Here we will present a list (which will be added to periodically) of recommended reading for souls wandering the abyss. These books are culled from our own personal library, fiction and nonfiction. Reading books, by books we mean with a cover and pages made of paper, is fun and good for your brain.
READ BOOKS! Read challenging books! We dare you to think for yourself! It is imperative for true seekers, and seekers of Truth, to dare to embrace the darkness – within and without – in order to behold the light.
“I must create a system or be enslaved by another mans; I will not reason and compare: my business is to create.”
– William Blake
Let our first inspiration be:
Paradise Lost by: John Milton
“Evil be thou my good” Book 4. 110
The first version, published in 1667, consisted of ten books with over ten thousand lines of verse. A second edition followed in 1674, arranged into twelve books. It is considered by critics to be Milton’s major work, and it helped solidify his reputation as one of the greatest English poets of his time.
The poem, which opens with the fall of the rebel angels from Heaven, concerns the Biblical story of the Fall of Man: the temptation of Adam and Eve by the fallen angel Satan and their expulsion from the Garden of Eden. Milton’s purpose, stated in Book I, is to “justify the ways of God to men”. However, there is a detectable sympathy for the Fallen angel Lucifer, the Devil Satan, in this work which has lead to some speculation regarding Milton’s true spiritual allegiances. It is a magnificent epic poem worthy of much study and contemplation.
Là-bas by: Joris-Karl Huysmans
“Who did you think you’d meet here, saints?” p.247
Là-Bas, translated as Down There or The Damned, is a novel by the French writer Joris-Karl Huysmans, first published in 1891. It is Huysmans’ most famous work after À rebours. Là-Bas deals with the subject of Satanism in contemporary France, and the novel stirred a certain amount of controversy on its first appearance.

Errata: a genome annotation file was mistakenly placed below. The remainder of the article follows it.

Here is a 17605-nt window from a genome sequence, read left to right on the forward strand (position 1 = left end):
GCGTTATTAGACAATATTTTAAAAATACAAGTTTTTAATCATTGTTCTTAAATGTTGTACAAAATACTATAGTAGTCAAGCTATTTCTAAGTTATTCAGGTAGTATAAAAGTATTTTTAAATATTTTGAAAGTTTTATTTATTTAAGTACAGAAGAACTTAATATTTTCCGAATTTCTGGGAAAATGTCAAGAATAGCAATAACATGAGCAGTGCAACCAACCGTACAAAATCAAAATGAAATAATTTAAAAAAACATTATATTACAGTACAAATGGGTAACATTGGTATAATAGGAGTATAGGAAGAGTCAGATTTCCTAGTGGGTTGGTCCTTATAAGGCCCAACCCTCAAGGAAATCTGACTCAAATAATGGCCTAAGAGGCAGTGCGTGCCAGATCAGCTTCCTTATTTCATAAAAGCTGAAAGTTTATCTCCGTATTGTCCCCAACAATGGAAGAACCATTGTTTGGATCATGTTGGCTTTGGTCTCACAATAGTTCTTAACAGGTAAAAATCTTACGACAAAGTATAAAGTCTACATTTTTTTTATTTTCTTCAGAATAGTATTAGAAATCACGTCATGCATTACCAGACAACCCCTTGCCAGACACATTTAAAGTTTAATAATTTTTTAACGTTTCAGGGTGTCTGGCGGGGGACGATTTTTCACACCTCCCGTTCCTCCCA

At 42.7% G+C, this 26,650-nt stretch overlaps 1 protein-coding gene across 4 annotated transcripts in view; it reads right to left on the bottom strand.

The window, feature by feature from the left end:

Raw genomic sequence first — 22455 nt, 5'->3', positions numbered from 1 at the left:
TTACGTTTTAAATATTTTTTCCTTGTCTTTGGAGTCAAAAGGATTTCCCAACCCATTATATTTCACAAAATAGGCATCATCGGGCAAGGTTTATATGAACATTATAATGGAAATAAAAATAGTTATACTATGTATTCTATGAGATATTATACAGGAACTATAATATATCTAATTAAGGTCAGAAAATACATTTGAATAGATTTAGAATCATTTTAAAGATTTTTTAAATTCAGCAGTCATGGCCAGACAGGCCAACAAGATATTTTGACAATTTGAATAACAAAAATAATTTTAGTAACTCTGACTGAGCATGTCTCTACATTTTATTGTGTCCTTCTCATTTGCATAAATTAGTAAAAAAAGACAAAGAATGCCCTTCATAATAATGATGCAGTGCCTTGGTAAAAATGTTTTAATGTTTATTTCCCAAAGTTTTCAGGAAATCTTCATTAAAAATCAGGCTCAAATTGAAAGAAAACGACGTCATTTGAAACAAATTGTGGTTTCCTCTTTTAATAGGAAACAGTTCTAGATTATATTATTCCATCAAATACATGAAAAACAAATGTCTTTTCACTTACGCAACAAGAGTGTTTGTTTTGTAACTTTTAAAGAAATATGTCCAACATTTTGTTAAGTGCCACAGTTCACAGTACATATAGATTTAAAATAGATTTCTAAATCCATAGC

The plot of Là-Bas concerns the novelist Durtal, who is disgusted by the emptiness and vulgarity of the modern world. He seeks relief by turning to the study of the Middle Ages and begins to research the life of the notorious 15th-century child-murderer Gilles de Rais. Through his contacts in Paris (notably Dr. Johannes, modeled after Joseph-Antoine Boullan), Durtal finds out that Satanism is not simply a thing of the past but alive in turn of the century France. He embarks on an investigation of the occult underworld with the help of his lover Madame Chantelouve. The novel culminates with a description of a black mass.
The Satanic Mass; A Sociological and Criminal Study by: H.T.F. Rhodes
Rather a rare book with loads of general information on the Black Mass. Mr Rhodes starts by showing how the “rite and idea of Satan” has its origin in primitive myth; he traces its evolution through the Manichaeans, Cathars, the witch cult and the Templars down to the 17th century, where it was caught up in a vicious crime wave, and then to the 18th century when it became in England the monstrous plaything of rakes and dandies. The affair of the Gibourg Mass and La Voisin is covered, as well as the contributions of Eugene Vintras and J.K. Huysmans, and up to Crowley’s Gnostic Mass.
An even better book along the same idea is:
The Satanic Cult by: Gerhard Zacharias
Translated by Christine Trollope (seriously?!, Christian trollop?! Some editor must have snickered up his sleeve at that one!). First published in English in 1980. German edition first published in 1964. An important work on the subject but also rather rare. Part One: The Origins, deals with the religious and cultural basis of Satan Worship, the Sociological Aspects of Satanic Movements, and the Psychopathological Features of Satan Worship. Part Two covers Documents Relating to the Satanic Cult and the Black Mass: from fringe manifestations of the Satan Cult in the first centuries of the Christian Era to the Romantics and Satanic phenomena in Anglo-Saxon, Germanic, and Romance-speaking countries.